What is the Circular Economy?
Every week, it seems, we see news stories like this latest report about a “sea of plastic” devastating a once-pristine diving site in the Caribbean. Plastic pollution is a disaster for people and the planet—but it doesn’t have to be this way.
What can we do to solve this crisis? Build the circular economy.
In a circular economy, renewable, plant-based—biobased—materials are used instead of wasteful and toxic petrochemical plastics. In a circular economy, the products we use every day come from sustainable sources and replenish the earth at the end of their usable life.
Instead of relying on materials sourced from oil and natural gas, which often come loaded with toxic chemicals such as phthalates, we’d rely on materials that protect our health—and work to fix the climate crisis, at the same time.
Our current economy is linear—a “take, make, dispose” system. We take fossil fuels out of the ground, make them into toxic chemical-laden plastics, and dispose of those plastics in landfills or as litter—harming the planet and our bodies in the process.
Our business-led partner, Biobased Maine, is working in partnership with the Strategy Center to replace today’s wasteful system with a healthy circular economy in our home state of Maine.
Here’s what that circular economy would look like here in Maine:
Step 1: Feedstocks
Renewable resources from Maine—including low-grade pulp wood, forest residues, and agricultural waste—can replace petroleum as a raw material. Woody biomass is an abundant second-generation feedstock that avoids the use of food crops and genetically modified organisms (GMOs). Compared to industrial corn, Maine’s forest resource offers a lower carbon footprint and far less petrochemical inputs.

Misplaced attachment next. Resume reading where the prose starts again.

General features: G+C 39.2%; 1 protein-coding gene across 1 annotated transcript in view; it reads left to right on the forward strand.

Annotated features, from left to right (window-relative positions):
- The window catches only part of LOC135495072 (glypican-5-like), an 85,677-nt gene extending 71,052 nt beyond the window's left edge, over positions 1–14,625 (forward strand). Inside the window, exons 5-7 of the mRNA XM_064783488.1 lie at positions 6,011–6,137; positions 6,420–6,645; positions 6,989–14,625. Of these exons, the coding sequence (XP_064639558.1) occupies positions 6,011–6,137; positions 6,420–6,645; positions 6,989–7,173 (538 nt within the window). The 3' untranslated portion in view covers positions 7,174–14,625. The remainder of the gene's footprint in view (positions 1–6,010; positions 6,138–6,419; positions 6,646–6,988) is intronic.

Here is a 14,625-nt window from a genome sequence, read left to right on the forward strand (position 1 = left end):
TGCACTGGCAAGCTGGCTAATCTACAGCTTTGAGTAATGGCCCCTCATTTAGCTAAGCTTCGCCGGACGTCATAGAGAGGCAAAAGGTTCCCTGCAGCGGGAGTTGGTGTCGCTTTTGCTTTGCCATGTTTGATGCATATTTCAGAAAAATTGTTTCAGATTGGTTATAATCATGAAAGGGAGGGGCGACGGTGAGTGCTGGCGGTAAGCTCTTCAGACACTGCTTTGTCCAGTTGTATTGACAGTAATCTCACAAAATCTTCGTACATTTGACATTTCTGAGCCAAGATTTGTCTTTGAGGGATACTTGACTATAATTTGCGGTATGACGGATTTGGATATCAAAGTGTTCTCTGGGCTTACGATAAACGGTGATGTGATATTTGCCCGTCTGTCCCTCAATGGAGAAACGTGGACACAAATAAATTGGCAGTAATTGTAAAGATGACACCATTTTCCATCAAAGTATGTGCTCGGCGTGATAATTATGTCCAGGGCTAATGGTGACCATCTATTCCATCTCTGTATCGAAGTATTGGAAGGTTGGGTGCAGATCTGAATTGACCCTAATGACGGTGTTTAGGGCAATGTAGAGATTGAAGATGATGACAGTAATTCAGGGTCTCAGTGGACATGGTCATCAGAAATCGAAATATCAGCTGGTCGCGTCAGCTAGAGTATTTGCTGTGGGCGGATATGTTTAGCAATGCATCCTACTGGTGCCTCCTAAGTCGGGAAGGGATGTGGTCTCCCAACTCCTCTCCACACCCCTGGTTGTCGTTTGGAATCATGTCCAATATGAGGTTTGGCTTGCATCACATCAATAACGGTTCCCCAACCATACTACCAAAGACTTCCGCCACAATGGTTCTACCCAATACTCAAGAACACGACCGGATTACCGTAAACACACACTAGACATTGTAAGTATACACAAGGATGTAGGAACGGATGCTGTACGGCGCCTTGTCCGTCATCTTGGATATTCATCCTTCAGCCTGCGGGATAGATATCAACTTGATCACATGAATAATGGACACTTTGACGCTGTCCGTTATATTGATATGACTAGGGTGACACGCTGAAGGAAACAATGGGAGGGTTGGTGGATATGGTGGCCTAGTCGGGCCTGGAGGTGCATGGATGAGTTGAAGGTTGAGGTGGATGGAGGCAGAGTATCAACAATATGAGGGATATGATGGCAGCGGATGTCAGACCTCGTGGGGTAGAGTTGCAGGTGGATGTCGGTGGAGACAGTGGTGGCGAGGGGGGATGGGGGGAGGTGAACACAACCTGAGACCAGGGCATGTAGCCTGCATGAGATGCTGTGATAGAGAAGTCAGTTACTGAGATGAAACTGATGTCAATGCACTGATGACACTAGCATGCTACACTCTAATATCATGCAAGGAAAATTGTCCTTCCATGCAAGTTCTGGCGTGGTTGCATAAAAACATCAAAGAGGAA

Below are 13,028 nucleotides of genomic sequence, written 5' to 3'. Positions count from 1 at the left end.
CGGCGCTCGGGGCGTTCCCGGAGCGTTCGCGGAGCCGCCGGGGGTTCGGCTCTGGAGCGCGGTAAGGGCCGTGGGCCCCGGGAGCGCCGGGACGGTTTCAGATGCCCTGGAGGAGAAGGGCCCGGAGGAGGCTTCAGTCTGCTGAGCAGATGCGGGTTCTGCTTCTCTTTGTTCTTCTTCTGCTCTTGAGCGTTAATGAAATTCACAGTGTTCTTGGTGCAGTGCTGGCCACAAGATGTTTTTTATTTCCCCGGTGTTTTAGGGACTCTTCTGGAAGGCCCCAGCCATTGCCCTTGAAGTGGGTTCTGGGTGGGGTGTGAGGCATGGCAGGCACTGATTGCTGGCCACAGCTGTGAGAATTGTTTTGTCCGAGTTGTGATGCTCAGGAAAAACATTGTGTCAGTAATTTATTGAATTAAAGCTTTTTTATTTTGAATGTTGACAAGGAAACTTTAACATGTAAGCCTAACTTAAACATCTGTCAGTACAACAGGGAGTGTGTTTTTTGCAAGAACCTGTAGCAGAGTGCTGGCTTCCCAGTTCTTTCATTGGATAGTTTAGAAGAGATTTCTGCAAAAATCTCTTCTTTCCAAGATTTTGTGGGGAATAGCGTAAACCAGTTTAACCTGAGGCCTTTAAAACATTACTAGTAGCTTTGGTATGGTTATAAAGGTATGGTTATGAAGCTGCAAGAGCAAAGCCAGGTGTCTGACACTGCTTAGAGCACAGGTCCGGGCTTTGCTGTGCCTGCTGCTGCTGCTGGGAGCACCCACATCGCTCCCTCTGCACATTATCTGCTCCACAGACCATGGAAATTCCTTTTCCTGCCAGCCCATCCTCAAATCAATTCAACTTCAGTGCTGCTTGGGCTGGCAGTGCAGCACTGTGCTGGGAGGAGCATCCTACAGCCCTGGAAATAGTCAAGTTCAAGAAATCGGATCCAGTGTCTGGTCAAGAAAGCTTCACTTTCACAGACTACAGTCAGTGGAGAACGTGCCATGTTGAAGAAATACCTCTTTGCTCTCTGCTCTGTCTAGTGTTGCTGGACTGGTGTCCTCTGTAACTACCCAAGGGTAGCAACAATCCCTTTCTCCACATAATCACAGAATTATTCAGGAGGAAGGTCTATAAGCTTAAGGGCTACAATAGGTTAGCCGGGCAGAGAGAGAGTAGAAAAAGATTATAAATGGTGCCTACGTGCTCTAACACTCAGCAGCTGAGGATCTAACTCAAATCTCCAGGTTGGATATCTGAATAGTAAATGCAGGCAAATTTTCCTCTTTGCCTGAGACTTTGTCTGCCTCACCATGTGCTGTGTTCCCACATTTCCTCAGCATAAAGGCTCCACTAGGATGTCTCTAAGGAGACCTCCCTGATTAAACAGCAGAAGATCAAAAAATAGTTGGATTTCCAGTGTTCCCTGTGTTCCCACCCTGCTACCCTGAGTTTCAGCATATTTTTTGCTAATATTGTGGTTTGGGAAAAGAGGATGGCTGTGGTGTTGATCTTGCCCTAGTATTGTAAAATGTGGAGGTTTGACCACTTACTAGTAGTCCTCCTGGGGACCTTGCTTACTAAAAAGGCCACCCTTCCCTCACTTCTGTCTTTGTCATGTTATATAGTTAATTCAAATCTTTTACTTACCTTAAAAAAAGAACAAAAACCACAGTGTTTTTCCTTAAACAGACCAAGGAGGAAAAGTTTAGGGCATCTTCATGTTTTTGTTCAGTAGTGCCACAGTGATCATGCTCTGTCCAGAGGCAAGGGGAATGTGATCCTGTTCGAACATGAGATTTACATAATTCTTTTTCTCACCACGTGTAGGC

Step 2: Sugars
Advanced technology can convert biomass into cellulosic sugars. Sugars are the chemical building blocks of nature.
Step 3: Materials
Biobased chemicals, bioplastics, and advanced biofuels can be manufactured from cellulosic sugars, creating good jobs that can revitalize rural communities.
Step 4: Products
Biobased materials produced in Maine can be incorporated into a wide variety of consumer and commercial products, helping to meet rising global demand for safer, more sustainable goods and services.
Step 5: Closed Loop
At the end of their useful life, many biobased products can be recycled for reuse or composted back into the soil.
In a circular economy, we can protect ourselves and the planet from pollution, waste, and toxic chemicals—and, at the same time, create good green manufacturing jobs to revitalize rural communities in Maine.